756. The Silence of the Lambs

Background info

Title: The Silence of the Lambs
Director: Jonathan Demme
Year: 1991
Run time: 1hr 58m

“Clarice Starling, a gutsy FBI trainee haunted by her past, risks her life in an attempt to save a missing woman from certain death. The desperate, deadly search for a killer makes Clarice confront her deepest fears as she must confront and befriend convicted psychopathic serial killer Dr. Hannibal ‘the Cannibal’ Lechter, a monstrous brilliant psychiatrist, who can lead her to the murderer.”

Live blog

1:40 – Obstacle course through the woods, fun but maybe not by yourself on a foggy morning.
6:07 – “Not a job really, more of an interesting errand.”
8:49 – Oof, creepy Dr Chilton.
13:50 – I went too soon with calling someone creepy.
20:29 — That’s a pretty rubbish car she’s got.
22:54 – Proper little Jonathan Creek she is.
30:18 – “Not any more.” So few words, still so scary.
41:30 – Clarice is properly inspirational, getting her own way in a room fully of men with badges.
47:52 – People with phd’s seem to be supremely judgemental about those that don’t.
53:37 – “Plum Island Animal Disease Research Centre. Sounds charming.”
55:12 – Size 14 isn’t large, Hollywood sucks.
1:07:11 – He still doesn’t have a view, dammit.
1:13:51 – Confused why they have him in some random room in, like, a palace.
1:18;29 – That’s some really clever filmmaking.
1:20:29 – Aww, local police.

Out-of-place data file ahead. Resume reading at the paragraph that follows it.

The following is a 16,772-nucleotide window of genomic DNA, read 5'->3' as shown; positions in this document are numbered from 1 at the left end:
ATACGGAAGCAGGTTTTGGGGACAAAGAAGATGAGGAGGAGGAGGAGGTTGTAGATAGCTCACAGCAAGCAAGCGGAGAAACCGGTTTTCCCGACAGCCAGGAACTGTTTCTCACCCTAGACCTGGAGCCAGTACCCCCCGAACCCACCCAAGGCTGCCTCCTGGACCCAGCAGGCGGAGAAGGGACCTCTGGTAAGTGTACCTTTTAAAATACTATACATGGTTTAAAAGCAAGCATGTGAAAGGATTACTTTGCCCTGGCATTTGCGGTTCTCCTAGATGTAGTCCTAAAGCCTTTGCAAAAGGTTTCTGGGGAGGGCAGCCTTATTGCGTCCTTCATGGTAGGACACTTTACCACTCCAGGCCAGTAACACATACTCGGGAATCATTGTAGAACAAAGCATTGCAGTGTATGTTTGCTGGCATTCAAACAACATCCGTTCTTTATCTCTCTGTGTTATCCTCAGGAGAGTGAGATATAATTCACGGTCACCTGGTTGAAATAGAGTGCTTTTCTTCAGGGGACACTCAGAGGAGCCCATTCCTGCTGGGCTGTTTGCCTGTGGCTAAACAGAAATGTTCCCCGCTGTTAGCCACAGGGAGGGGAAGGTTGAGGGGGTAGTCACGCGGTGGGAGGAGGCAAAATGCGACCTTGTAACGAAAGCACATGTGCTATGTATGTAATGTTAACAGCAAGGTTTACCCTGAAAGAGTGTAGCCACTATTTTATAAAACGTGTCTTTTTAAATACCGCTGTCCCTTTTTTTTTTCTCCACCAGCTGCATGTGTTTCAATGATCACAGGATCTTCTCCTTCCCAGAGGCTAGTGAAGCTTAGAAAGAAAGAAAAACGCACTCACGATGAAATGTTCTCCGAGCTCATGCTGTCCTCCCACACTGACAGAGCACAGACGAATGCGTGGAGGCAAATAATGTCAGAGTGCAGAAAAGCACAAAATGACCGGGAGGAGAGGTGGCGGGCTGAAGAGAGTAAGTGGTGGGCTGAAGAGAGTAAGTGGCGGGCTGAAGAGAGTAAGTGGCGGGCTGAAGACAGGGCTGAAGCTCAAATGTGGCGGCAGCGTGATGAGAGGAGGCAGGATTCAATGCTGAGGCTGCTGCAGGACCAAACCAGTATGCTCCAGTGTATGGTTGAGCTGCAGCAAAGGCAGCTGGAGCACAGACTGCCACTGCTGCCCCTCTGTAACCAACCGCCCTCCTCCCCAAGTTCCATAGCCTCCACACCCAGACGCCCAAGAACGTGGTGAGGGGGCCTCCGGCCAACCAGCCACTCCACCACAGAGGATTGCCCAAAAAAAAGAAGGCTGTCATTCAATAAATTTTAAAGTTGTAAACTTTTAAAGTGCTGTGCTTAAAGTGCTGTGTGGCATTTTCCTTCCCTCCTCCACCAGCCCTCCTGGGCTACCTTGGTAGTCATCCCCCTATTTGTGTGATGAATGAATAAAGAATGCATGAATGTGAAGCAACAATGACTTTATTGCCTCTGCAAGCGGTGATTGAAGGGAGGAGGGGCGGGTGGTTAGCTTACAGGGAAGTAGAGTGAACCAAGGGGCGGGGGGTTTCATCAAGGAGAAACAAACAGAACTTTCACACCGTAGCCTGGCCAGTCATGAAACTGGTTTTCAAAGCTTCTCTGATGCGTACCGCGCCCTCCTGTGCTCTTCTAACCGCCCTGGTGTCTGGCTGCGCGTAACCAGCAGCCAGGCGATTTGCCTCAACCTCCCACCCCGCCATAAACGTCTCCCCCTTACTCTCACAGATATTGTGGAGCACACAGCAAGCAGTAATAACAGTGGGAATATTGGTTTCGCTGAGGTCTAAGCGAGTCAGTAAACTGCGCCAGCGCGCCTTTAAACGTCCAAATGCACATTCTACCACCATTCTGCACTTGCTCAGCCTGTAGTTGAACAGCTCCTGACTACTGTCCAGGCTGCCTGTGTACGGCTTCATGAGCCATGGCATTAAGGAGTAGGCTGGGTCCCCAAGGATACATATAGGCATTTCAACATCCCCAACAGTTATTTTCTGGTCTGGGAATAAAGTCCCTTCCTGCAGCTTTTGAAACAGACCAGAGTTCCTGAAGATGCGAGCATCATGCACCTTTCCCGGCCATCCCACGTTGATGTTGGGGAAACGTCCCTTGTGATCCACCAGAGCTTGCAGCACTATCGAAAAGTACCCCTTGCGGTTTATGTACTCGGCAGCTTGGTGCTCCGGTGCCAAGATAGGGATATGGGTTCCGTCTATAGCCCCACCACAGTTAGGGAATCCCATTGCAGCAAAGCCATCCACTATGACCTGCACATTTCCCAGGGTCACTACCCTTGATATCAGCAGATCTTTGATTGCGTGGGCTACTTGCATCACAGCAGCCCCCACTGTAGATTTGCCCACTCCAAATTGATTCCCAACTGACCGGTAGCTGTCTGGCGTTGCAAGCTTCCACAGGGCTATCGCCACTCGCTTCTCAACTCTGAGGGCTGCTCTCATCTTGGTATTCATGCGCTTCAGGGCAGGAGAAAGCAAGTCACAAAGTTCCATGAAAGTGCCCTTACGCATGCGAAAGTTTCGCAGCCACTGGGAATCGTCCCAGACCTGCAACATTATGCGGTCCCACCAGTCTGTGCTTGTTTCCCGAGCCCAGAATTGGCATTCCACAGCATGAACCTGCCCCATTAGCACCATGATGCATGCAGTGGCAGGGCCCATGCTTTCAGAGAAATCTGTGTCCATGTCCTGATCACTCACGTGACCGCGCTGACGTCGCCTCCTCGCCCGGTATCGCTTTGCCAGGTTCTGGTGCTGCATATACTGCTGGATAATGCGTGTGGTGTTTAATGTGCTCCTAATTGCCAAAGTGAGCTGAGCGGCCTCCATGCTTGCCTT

1:24:04 – Why do they need him alive? They haven’t seemed to care about the situation.
1:41:32 – His house is way close to the train tracks, what’s that about?
1:46:51 – This house is bunkerific but he has ruined it with flying insects.
1:53:20 – Literally for dinner.

Conclusions

 

Incredible film. Somehow, I’ve managed to read the book twice without ever seeing the film to go with it. But I loved it. Everyone was so good within it, and the tension, oh boy, you are drawn in every single step of the way. Foster is brilliant, and considering that Hopkins doesn’t truly get that much screen time, he’s also fantastic – a disturbing villain through and through.

The only downside, apart from the ten minute sulk I had about Hollywood’s sizing issues, is that the director’s choice to go with direct eye contact shots was good but overused. We’re seeing it from her perspective, I get that, and when the stakes are high, I’m on board. But in a diner, it felt a bit over the top.

Nevertheless, great piece of work. I’d say it hasn’t aged particularly well but I’d also say that it doesn’t need to, it’s a time capsule of art in and of itself.

Rating: 5/5.

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